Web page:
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coffee and weed together

Dr. Gary Starr, MD, medical director of FOCUS

If having pot and coffee at the same time doesn’t bring you to a limbo space between hyper-alert and hyper-chill, then what does the combo do? The next time you want to spend an afternoon kicking back with a joint in one hand and a cup of joe in the other, there are four things you should know about how caffeine and weed do interact.
Cornelis, M.C. (2018) Metabolomic response to coffee consumption: application to a three‐stage clinical trial. Journal of Internal Medicine, https://onlinelibrary.wiley.com/doi/abs/10.1111/joim.12737.

Owolabi, J.O. (2017) Caffeine and cannabis effects on vital neurotransmitters and enzymes in the brain tissue of juvenile experimental rats. Annals of Neuroscience, https://www.ncbi.nlm.nih.gov/pmc/articles/PMC5448447/.
Some of those varying effects from pot include short-term memory loss, while caffeine is associated with the opposite (sharpening your brain in the moment). Even though those effects seem to combat each other, Torf tells Bustle that the chemicals don’t necessarily cancel each other out. Taken together, he says, “you’re still going to have short-term memory problems from THC, and still feel awake from caffeine.”
THC and caffeine are two of the most widely used psychotropic chemicals in the world, and they also both have a very long history of use by humans,” says Rubin Torf, co-founder and president of Scientia Labs, a CBD producer, and Canapa, Scientia’s lifestyle brand. “Caffeine in the brain results in reduced drowsiness or fatigue and improves reaction time,” he tells Bustle. “THC results in a range of physiological changes and psychoactivity.”
As with anything cannabis-related, there needs to be more research about how weed and caffeine interact, so be cautious. “It’s important to create your own dosing plan which works for your unique body and lifestyle,” says Valerie Sakota, co-founder of cannabis startup Babari. If you’re new to testing out THC and caffeine, we recommend taking it for a spin on a morning when you’ve got a productivity goal but no meetings or deadlines. Start with a small dose — a few puffs of a joint or pipe, or a 2.5 mg of a tincture or edible with your morning joe.” Then, take the next few hours to be extra mindful of how you feel.
It’s a laid-back Saturday afternoon, and you want something extra to go with your coffee and 14th rewatch of The West Wing. If you’re lucky enough to live in one of the dozen or so states (plus Washington, D.C.) that have legalized recreational cannabis, you may want to add a bit of a relaxing vibe to your morning buzz. But before you unearth that edible from the back of the cabinet, you might be wondering if it’s even safe to combine weed and coffee.

Before you leap into the dopamine-induced euphoria that can you can get from a coffee pot, make sure you’ve talked to your doctor about your heart health. “Both marijuana and caffeineВ are known to cause tachycardia — or an increased heart rate.В In people with underlying heart disease or problems with heart arrhythmias, consuming marijuana and caffeine — together or separately — could potentially put them at risk for heart complications,” Dr. Starr tells Bustle.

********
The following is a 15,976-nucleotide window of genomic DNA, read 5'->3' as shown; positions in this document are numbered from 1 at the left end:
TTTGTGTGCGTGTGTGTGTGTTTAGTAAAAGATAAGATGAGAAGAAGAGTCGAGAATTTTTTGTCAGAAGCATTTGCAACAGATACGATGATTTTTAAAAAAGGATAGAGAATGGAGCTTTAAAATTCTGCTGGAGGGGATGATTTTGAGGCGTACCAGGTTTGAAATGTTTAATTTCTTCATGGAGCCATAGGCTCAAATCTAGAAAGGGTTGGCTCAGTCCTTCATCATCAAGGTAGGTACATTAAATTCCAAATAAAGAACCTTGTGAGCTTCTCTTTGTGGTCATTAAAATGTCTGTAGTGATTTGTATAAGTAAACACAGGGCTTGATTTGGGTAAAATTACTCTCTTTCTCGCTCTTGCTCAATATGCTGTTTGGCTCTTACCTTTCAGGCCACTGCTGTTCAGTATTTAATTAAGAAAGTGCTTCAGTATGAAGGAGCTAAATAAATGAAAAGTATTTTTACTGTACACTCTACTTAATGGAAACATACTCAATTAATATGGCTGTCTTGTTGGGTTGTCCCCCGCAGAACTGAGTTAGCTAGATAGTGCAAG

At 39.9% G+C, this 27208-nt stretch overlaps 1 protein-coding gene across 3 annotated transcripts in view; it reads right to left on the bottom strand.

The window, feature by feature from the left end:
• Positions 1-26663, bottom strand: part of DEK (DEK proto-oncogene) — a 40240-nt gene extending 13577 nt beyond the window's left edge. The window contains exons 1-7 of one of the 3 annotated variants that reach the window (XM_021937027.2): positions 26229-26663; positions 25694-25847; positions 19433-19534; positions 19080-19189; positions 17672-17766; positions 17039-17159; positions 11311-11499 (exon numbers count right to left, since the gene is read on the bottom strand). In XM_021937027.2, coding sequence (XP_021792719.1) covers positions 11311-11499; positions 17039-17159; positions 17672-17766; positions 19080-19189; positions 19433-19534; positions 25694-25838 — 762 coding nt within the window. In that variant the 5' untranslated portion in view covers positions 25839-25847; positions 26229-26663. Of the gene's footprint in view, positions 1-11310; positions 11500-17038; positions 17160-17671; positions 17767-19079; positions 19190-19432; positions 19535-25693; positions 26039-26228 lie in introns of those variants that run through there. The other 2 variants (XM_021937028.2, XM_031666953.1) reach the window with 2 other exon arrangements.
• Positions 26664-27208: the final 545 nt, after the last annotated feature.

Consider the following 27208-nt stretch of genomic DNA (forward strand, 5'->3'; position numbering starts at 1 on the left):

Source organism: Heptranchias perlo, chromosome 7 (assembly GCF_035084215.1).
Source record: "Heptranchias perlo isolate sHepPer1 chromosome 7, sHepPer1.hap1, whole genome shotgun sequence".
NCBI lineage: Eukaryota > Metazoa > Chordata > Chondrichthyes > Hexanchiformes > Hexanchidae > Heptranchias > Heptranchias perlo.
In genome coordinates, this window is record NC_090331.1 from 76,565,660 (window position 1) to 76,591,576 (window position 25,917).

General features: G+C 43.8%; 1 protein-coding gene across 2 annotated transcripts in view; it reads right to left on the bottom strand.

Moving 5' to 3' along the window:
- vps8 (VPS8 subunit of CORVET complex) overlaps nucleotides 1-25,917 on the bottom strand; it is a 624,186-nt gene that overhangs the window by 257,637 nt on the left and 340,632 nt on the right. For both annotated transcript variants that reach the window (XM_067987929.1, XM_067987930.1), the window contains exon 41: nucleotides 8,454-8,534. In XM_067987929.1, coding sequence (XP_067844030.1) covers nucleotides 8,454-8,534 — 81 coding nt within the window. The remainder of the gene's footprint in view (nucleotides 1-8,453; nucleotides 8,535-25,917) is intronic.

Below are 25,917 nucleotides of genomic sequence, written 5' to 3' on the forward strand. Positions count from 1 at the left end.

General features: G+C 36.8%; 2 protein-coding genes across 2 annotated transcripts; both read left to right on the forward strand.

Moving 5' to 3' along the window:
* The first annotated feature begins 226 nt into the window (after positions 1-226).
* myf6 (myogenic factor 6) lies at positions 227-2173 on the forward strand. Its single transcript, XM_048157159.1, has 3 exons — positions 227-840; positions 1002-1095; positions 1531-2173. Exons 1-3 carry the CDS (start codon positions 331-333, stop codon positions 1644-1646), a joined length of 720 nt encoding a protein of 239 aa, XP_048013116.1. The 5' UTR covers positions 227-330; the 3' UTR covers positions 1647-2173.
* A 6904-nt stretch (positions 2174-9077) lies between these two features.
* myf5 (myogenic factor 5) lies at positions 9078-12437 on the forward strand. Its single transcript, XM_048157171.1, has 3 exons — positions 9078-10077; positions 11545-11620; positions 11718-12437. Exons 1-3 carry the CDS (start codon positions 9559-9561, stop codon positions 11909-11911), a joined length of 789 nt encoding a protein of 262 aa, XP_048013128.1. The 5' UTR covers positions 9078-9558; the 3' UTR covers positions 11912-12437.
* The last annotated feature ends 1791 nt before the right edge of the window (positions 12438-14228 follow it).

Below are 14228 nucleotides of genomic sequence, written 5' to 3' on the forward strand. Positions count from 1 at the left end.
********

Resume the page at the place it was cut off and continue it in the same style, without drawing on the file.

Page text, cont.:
It’s a laid-back Saturday afternoon, and you want something extra to go with your coffee and 14th rewatch of The West Wing. If you’re lucky enough to live in one of the dozen or so states (plus Washington, D.C.) that have legalized recreational…

Coffee and weed together

But what happens when you combine the drugs, and are there possible dangers?

“Caffeine increases tremendously the effects of a psychostimulant, including THC and cocaine,” Ferre said. “So, any substance that releases dopamine, including THC, its effects are increased by caffeine.”
Caffeine “is not good, at any dose, to associate with THC,” Ferre said.

The researchers concluded that the caffeine-like compound enhanced the effects of THC at any dose.
It’s important to keep in mind that the caffeine in a regular cup of coffee or tea is a pretty powerful psychoactive drug, meaning it’s capable of affecting the mind, emotions and behavior, Dr. Sergi Ferre, a senior investigator at the National Institute on Drug Abuse (NIDA), told Live Science.
Caffeine exerts its effects by blocking receptors in the brain for a neurotransmitter called adenosine, Ferre told Live Science. Adenosine is an inhibitory neurotransmitter, meaning that it blocks other neurotransmitters that excite the neurons; its activity thus leads to feelings of fatigue. So, by blocking adenosine, caffeine changes peoples’ moods and leaves them feeling more alert and awake.
A 2012 study in rats, also by Ferre and colleagues, showed that combining caffeine with marijuana worsened the memory problems induced. The effect is likely to be particularly acute in teens, because their brains are still developing, Ferre said.
“The worst is with kids,” Ferre said. “Caffeine can be a really powerful drug that can have strong effects on a developing brain.”

Ferre and colleagues published a 2014 study in The Journal of Neuroscience that tested the effects of combining THC with a compound called MSX-3 that mimics some of the effects of caffeine. In experiments on squirrel monkeys that were addicted to THC, the researchers measured whether a range of doses of the caffeine-like compound influenced the monkey’s likelihood to give themselves more hits of THC.

As marijuana use becomes more common, so may using the drug together with caffeine. But what do we know about the health effects of mixing weed and a cup of joe?